5. 5. “Business models are about relationships’’
    6. 6. “Business models are stories that explain how enterprises work” Margretta, ‘Why Business Models Matter’, Harvard Business Review, 2002
    7. 7. “A business model is a reflection of a firm’s realised strategy”
    8. 8. Process models are not business models
    9. 9. “... the Government is pursuing the biggest changes to the health system since the introduction of Medicare.” Nicola Roxon, MP
    10. 10. Songs bought from the iTunes store can be likened to razor blades
    11. 11. Revamping IP Australia from receiving applications by fax and paper to having a direct B2B channel
    12. 12. Understanding how to achieve the business outcome in a green fields development project
    13. 13. For competitive advantage and differentiation
    14. 14. Inform our business plans
    15. 15. “I’m convinced that the economic landscape has changed and that companies will have to find new ways of analysis in business management...” Alexander Osterwalder
    16. 16. 470 9 years in the practitioners, making contributed as co-authors 4 000 hours work 45 different countries 8 prototypes PhD from Lausanne in Switzerland, his thesis was on business model ontologies
    17. 17. This work in applying business models is true thought leadership. It has replaced this poorly defined yet widely discussed concept with a sharply defined framework and tools for executives to use in understanding and improving their businesses. It is utterly practical, easily understood, and very valuable – a genuinely useful contribution to business leaders in every industry.” Richard Hunter, Gartner Fellow
    18. 18. The Business Model Canvas is a breakthrough product. Its capture of all the strategic elements of a business model design, allows for rapid exploration of strategic options and subsequent risk/reward comparisons. John Sutherland, Owner, Ennova Inc.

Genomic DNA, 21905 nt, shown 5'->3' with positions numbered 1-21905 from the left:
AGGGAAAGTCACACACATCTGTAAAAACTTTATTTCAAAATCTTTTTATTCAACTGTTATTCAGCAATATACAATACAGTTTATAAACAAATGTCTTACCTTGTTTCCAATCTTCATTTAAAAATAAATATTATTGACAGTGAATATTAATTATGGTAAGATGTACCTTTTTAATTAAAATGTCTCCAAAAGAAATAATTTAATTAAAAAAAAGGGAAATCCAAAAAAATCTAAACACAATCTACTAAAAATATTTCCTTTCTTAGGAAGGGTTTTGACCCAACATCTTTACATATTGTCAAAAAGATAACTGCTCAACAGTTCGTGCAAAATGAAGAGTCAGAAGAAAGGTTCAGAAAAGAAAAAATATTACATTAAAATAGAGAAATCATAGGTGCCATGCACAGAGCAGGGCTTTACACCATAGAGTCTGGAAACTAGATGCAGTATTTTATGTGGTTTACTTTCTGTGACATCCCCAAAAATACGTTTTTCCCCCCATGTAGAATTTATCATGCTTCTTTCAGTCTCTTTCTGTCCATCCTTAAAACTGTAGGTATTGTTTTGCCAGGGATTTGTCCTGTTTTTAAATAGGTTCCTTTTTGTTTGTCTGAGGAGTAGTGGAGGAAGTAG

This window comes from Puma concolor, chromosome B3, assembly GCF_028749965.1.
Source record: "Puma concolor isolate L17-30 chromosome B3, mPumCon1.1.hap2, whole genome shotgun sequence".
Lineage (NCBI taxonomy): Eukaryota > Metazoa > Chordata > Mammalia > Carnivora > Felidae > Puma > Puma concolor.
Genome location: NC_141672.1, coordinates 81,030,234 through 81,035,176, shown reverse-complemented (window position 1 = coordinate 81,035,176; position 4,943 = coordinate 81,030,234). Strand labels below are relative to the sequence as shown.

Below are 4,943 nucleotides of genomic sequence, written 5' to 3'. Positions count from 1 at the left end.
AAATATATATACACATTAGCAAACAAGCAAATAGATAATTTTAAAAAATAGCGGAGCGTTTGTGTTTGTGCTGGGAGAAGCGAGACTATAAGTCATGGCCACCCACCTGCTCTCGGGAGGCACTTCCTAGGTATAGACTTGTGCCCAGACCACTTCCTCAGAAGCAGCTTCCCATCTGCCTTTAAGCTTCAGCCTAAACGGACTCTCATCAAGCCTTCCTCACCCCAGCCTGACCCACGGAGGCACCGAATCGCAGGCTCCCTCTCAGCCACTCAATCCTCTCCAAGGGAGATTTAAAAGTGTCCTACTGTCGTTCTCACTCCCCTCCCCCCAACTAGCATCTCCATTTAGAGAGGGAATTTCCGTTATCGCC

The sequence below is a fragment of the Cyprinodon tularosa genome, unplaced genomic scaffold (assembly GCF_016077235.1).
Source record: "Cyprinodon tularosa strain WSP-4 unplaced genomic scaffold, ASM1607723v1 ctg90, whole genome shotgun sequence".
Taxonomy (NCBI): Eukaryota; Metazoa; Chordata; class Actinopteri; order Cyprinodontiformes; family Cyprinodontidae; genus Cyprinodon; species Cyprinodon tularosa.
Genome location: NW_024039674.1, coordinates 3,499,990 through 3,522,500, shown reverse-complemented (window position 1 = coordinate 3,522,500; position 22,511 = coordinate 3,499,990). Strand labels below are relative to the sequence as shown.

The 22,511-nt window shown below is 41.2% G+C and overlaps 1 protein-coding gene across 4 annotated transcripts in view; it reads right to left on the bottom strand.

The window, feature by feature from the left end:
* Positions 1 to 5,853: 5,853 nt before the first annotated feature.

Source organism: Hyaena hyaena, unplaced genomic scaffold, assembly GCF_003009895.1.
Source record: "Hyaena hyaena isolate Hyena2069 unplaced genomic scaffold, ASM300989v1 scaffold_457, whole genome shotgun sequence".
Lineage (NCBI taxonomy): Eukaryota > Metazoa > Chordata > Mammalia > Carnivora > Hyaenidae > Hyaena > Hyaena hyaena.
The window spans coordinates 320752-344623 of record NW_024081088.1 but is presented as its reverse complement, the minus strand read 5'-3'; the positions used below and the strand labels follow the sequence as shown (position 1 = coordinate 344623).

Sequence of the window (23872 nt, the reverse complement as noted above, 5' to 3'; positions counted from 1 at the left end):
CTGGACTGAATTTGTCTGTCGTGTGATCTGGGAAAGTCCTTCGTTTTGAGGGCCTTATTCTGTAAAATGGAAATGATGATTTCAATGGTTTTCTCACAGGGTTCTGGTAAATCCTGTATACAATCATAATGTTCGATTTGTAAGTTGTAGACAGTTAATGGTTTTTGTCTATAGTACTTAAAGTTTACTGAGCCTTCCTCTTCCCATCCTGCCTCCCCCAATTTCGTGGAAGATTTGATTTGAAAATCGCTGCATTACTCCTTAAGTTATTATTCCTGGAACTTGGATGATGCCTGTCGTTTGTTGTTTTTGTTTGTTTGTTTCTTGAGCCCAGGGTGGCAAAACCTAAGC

19. 19. The nine building blocks of the Business Model Canvas
    20. 20. 1 Customer Segments An organisation serves one or several customer segments
    21. 21. 2 Value Propositions It seeks to solve customer problems and satisfy customer needs with value propositions
    22. 22. 3 Channels Value propositions are delivered to customers through communication, distribution and sales channels
    23. 23. 4 Customer Relationships Customer relationships are established and maintained with each customer segment
    24. 24. 5 Revenue Streams Revenue streams result from value propositions successfully offered to customers
    25. 25. 6 Key Resources Key resources are the assets required to offer and deliver the other elements
    26. 26. 7 Key Activities … by performing a number of key activities.
    27. 27. 8 Key Partnerships Some activities are outsourced and some resources are acquired outside the enterprise
    28. 28. 9 Cost Structure The business model elements result in the cost structure
    29. 29. M ot N ed h tc a
    30. 30. e: anthony.draffin@itstrategies.info w: www.itstrategies.info t: www.twitter.com/adraffin